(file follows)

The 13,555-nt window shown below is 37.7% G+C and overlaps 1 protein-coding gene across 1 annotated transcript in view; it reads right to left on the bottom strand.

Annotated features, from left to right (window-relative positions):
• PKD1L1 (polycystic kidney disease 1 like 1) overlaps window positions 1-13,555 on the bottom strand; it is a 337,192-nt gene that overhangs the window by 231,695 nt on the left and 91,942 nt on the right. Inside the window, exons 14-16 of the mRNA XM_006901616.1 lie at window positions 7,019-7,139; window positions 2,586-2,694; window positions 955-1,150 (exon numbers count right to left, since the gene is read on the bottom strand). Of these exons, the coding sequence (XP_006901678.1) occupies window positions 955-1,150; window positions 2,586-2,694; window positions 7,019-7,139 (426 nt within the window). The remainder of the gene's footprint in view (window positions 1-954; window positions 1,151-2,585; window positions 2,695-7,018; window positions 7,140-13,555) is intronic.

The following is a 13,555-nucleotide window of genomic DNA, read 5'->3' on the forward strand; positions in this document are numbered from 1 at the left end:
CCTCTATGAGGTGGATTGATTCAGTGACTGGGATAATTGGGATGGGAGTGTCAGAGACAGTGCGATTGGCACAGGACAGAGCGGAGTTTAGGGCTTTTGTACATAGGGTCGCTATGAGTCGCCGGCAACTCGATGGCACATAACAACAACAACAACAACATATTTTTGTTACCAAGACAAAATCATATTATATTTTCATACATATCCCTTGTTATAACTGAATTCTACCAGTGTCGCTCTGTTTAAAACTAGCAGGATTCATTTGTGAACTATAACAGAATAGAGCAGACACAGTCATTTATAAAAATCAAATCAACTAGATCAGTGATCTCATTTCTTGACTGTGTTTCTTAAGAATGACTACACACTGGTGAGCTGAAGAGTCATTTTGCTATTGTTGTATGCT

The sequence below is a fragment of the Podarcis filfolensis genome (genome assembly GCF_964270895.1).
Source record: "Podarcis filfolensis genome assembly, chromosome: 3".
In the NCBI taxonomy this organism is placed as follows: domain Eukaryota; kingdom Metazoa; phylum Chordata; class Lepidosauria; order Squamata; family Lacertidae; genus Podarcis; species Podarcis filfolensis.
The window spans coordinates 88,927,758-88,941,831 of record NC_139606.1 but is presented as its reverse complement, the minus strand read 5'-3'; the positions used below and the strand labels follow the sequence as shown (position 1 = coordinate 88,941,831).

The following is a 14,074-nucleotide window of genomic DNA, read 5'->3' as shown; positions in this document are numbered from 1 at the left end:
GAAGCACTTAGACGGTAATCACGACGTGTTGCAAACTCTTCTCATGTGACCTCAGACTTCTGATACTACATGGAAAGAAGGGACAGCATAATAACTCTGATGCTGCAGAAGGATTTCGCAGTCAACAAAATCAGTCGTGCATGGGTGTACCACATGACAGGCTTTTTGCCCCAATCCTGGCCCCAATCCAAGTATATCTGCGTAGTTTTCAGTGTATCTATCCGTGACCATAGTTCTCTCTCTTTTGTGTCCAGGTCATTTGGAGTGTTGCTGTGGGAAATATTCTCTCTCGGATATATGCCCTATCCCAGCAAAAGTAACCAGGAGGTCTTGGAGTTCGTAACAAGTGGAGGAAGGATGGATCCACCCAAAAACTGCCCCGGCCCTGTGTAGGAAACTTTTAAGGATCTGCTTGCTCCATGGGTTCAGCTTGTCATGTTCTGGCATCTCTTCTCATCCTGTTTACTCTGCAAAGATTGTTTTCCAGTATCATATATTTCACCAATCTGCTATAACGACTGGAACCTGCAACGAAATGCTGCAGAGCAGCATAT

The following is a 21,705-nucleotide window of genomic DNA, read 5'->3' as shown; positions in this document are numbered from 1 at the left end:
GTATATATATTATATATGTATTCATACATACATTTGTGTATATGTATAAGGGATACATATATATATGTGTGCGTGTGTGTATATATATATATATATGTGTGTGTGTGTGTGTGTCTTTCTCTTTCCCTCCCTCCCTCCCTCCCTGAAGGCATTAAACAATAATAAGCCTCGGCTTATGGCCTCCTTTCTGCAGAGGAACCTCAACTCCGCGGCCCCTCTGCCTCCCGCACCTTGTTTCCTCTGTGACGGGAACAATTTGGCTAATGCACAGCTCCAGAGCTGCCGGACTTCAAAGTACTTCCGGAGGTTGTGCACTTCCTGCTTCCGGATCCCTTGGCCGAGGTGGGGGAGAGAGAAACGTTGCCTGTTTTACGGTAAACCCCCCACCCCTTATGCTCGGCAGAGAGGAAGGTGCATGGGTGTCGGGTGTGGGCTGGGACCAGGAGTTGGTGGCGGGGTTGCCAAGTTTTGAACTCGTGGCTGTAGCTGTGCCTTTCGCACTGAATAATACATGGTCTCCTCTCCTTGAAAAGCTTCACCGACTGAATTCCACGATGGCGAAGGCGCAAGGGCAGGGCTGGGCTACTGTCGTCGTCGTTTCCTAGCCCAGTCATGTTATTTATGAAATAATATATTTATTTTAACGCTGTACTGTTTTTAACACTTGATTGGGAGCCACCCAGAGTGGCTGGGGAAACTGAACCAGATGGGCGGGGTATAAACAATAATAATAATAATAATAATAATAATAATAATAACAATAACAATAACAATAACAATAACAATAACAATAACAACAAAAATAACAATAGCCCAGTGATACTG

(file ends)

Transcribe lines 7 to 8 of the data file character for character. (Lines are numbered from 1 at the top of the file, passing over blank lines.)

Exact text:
Source record: "Podarcis filfolensis genome assembly, chromosome: 3".
In the NCBI taxonomy this organism is placed as follows: domain Eukaryota; kingdom Metazoa; phylum Chordata; class Lepidosauria; order Squamata; family Lacertidae; genus Podarcis; species Podarcis filfolensis.